Thursday February 22, 2024

KIBOR hits all-time high of 16.81 percent

By Our Correspondent
November 29, 2022

KARACHI: The Karachi interbank offered rate (KIBOR), a gauge of what banks charge each other to borrow rupee, hits a record high on Monday, as the money market was surprised by the State Bank’s decisions to raise interest rates by 100 basis points.

KIBOR went up by 91 basis points to 16.81 percent, which is an all-time high, data from Arif Habib Limited, a local brokerage house, showed. The three-month KIBOR also increased by 89bps to 17.76 percent. One-year KIBOR rose 90bps to 17.09 percent.

On Friday, the State Bank of Pakistan (SBP) hiked the policy rate to 16 percent, surging to its highest level since 1999. The major rationale for this decision was soaring inflationary pressures. Rising prices are posing a serious challenge to policymakers.

The SBP now expects inflation to average around 21-23 percent this fiscal year. With the consumer price index rising 26.6 percent year-on-year in October, Pakistan has been grappling with escalating inflation. The strong inflation numbers are mostly due to increase in energy tariffs and hike in food prices.

Analysts said the lending rates adjusted accordingly to the increase in the policy rate. “For now only a 100bps increase has been incorporated in the yields but there is uncertainty in the market,” said an analyst.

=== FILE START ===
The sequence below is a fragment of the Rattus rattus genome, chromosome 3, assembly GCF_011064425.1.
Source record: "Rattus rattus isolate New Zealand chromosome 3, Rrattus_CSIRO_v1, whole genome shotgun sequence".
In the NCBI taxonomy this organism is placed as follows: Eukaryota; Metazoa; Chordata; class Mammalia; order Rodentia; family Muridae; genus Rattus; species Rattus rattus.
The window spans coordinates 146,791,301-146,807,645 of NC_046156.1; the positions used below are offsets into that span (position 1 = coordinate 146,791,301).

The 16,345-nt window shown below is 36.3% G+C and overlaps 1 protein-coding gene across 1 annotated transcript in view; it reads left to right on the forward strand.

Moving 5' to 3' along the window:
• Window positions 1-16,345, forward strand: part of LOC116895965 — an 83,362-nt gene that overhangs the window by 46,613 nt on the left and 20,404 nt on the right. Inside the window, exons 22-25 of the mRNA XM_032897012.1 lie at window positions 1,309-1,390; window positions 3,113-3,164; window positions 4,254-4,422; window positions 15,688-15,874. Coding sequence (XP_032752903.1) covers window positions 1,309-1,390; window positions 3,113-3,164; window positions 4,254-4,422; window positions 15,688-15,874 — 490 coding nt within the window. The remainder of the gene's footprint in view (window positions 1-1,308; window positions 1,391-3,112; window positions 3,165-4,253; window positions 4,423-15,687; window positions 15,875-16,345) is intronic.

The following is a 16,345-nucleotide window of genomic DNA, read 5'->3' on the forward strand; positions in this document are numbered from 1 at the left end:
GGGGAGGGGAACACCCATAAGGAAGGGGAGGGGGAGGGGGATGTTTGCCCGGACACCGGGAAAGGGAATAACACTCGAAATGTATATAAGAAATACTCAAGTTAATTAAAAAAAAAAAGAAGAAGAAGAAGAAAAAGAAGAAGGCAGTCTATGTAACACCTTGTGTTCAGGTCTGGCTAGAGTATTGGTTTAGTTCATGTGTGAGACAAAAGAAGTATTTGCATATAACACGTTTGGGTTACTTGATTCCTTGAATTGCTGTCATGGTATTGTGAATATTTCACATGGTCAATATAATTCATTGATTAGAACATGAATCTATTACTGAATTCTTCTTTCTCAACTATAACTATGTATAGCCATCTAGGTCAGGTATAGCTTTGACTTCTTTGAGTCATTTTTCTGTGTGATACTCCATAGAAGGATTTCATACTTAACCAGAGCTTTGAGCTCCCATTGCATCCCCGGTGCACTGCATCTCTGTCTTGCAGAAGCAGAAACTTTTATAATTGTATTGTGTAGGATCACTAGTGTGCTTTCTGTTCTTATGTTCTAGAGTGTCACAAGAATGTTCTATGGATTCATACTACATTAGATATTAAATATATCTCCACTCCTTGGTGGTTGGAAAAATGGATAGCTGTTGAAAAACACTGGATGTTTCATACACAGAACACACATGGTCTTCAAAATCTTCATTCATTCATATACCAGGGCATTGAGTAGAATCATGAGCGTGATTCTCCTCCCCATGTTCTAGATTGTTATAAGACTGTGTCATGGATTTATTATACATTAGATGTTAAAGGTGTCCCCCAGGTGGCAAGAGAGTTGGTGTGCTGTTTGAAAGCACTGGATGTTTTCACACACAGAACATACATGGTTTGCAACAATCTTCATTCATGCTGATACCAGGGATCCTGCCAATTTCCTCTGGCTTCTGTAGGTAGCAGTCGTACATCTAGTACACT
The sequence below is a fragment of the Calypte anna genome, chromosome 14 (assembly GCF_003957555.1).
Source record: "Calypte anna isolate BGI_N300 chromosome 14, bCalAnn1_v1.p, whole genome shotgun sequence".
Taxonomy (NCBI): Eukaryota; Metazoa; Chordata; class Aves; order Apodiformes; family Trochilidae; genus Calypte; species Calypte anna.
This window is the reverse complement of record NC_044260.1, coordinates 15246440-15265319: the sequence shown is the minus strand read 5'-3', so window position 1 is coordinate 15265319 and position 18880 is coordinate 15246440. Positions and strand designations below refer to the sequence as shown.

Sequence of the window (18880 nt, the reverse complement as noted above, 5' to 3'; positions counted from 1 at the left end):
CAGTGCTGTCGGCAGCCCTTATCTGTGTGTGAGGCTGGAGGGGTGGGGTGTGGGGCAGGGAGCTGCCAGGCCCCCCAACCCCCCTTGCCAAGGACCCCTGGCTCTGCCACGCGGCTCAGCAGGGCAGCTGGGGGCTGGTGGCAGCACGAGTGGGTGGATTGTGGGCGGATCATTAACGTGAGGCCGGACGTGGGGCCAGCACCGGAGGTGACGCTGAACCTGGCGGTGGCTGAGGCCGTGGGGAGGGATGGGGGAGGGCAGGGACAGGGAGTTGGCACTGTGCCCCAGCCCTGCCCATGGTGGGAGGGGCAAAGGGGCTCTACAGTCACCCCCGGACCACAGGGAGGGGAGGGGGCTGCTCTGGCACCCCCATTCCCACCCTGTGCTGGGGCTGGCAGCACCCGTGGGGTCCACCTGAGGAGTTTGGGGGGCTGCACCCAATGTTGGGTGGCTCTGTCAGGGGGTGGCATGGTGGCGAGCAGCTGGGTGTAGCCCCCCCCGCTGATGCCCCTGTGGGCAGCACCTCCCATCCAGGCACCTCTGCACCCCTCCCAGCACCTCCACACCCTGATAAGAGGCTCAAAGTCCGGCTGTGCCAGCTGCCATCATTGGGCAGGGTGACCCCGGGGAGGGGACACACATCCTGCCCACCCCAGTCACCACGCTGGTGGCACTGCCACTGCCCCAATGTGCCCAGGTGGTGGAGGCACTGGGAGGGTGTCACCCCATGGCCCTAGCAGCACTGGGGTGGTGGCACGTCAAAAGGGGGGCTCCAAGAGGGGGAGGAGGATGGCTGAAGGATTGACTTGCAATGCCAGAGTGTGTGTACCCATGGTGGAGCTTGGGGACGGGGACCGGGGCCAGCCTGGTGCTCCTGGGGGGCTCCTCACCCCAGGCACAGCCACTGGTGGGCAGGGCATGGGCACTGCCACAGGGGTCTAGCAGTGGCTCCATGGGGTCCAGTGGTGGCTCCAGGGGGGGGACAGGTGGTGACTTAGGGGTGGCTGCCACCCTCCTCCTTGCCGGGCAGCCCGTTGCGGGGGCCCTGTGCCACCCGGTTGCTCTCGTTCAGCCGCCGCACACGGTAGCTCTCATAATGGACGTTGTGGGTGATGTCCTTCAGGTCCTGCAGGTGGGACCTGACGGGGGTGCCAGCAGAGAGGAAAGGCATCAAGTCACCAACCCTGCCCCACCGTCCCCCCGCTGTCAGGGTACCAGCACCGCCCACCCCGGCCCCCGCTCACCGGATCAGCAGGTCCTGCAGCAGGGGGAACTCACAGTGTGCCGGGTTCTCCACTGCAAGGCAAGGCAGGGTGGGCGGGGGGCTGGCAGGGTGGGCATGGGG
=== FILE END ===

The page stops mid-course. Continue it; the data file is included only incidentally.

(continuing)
KIBOR is used as a benchmark rate for lending to consumers and businesses. The changes in KIBOR and thus the borrowing cost for consumers and businesses influence the decisions of the public to consume, save, or invest, according to the information posted on the SBP’s website.

To a query that what impact would the increase in KIBOR have on private sector borrowing, Mustafa Mustansir, head of research at Taurus Securities, responded, “Well it will take a while for the impact to pass on to existing loans due to the re-pricing window, but fresh loans will become expensive right away.”

He also added: “We know already that private sector borrowing has slowed down with decline in working capital loans. Obviously with higher interest rates it will become even more difficult for businesses to borrow to meet working capital needs when these needs have increased by the day due to the ongoing economic condition of the country.”

Secondary market yields also jumped as a result of a surge in KIBOR. The yield on three-month paper increased 97bps to 16.75 percent. The yield on six-month paper rose 104bps to 16.38 percent. Banks are one of the key beneficiaries of a rate hike, with immediate cost increase and a lagged impact of asset re-pricing, resulting in net interest margin expansion in the coming quarters. “All eyes on PIBs and T-bills auctions scheduled for tomorrow (Tuesday) and day after, respectively. Higher re-pricing of banking assets likely,” said an analyst at JS Global.